If you have a limited amount of time and energy to devote to frugal hacking, and let's face it, nobody is walking around with an excess of either of those resources, it's best to use them on the bigger savings strategies. Sure, the little things absolutely add up here and there over time, but clipping coupons requires more effort per dollar saved than snagging a better interest rate on your mortgage, for example.
Rather than driving to grocery stores all over town to cash in on small savings from various clippings or driving to the Best Buy two towns over just to utilize a $10 off promo, think bigger. Don't let the excitement of scoring a deal or freebie cloud your judgment as to whether the pursuit of those savings are truly worthwhile. After you factor in time, gas and wear and tear on your vehicle, how much are you really saving anyway?
The small frugal hacks of daily spending are a great way to develop a habit of savings and conscious spending. Utilizing coupons and cashing in on deals when the opportunity present itself is a resourceful way to save an extra buck or two, but for the bigger, longer term savings, consider these "ultra" hacks.
Save on interest.
Securing a favorable interest rate is a prime way to maximize savings. On a major loan repayment like a mortgage, a little upfront effort can save you considerable amounts of money for years to come. To cash in on this frugal hack, you need to get your credit in shape. That means checking your credit history, making payments on time (and in full) and reducing your debt to available credit ratio as much as possible. That means paying down your balances on all your credit card accounts. The higher your credit score, the lower your interest payments and the higher your savings.
Forego the tax refund.
Adjust your withholding exemptions so that your payments to Uncle Sam match your actual tax liability, and you won't wind up with a big refund come April. As exciting as it is to get that big check in the mail, that's money you've been loaning to the government for free rather than having it accrue interest in your own savings and investment accounts. As of the start of April this year, the average tax refund was $2,831. That's $235 a months' worth of money that could be working for you .
Ten to twenty minutes on the phone with your cable company, cell phone rep, or any other service provider can result in recurring monthly savings through a little old fashioned negotiation. If you're not getting anywhere after asking for a lower rate, ask for the cancellation department and see what offers start to come in. If you're unable to haggle down to get the savings you want, you can always shop providers to get your service elsewhere, probably with a new customer discount rate, too.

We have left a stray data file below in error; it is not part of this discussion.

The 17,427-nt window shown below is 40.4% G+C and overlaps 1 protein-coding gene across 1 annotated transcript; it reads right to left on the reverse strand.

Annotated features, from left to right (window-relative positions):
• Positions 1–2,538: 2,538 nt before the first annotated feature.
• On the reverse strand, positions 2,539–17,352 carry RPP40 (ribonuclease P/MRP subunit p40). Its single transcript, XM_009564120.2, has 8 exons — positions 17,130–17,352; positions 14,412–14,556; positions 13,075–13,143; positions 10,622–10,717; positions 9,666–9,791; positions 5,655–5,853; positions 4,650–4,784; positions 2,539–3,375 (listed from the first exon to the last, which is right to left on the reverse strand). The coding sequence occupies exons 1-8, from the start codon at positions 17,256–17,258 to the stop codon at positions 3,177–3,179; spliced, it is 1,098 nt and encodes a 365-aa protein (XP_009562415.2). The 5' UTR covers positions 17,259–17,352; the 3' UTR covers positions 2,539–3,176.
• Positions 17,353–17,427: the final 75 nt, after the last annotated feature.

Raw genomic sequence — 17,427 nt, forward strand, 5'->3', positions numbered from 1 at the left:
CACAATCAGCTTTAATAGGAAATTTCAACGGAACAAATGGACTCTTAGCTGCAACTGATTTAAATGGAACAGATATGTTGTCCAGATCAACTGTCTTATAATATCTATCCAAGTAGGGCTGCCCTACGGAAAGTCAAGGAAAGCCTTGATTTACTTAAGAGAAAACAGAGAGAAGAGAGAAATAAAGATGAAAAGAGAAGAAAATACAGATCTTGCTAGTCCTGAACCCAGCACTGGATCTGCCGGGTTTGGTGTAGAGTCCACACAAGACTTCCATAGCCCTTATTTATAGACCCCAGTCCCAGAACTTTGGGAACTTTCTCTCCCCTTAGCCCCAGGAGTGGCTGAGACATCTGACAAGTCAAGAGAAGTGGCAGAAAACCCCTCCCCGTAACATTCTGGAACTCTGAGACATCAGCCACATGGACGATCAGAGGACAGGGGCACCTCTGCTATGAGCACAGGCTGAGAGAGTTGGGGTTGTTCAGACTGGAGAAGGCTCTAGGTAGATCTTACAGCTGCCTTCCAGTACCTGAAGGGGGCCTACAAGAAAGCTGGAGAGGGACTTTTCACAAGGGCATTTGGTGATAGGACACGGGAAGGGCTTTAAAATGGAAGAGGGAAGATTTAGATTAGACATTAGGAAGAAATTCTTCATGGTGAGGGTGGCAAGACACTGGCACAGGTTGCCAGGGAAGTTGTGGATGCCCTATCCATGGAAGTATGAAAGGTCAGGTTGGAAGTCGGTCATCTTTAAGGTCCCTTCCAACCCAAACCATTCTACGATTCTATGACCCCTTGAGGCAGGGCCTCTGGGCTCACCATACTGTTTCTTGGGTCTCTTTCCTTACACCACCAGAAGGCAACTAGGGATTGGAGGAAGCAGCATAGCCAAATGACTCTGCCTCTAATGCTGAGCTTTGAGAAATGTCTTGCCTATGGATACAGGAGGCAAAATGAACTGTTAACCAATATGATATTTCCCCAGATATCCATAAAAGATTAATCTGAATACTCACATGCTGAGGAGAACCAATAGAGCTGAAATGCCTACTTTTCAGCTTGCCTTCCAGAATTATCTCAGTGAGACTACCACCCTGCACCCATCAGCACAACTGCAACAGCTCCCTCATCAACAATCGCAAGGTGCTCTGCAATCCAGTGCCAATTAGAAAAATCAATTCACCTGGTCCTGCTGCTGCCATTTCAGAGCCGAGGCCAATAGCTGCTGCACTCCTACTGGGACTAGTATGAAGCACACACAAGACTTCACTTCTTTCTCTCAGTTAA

Buy in bulk.
While bulk buying can sometimes lead to unnecessary purchases and overspending, it's a great strategy for savings on non-perishable essentials like paper products and cleaning supplies. Other non-spoiling staples like alcohol that you can always use are great to stock up on in large quantities, not only so you save on the unit price, but also to cut back on the amount of trips to the store to restock.
Other than the obvious benefits of reduced healthcare costs over time, exercising and living a healthy, smoke-free lifestyle can provide some more immediate savings on your insurance premiums.
More stuff equals more to maintain, clean and devote time and energy to. From the size of your home to the size of your clothing collection, more "stuff" generates more expenses. Downsize and watch your savings soar.
Hold off on retirement.
For each year after full retirement age that you delay taking benefits, you accumulate a permanent increase in your benefits of 5 to 8 percent a year until age 70. This one strategy can increase your social security retirement income by more than 25 percent! It would take a lot of penny-pinching to add up to that kind of income increase.
Stefanie O'Connell is a New York City based actress and freelance writer. She chronicles her struggle to "live the dream" on a starving artists' budget at thebrokeandbeautifullife.com.
More From US News & World Report
- Banking & Budgeting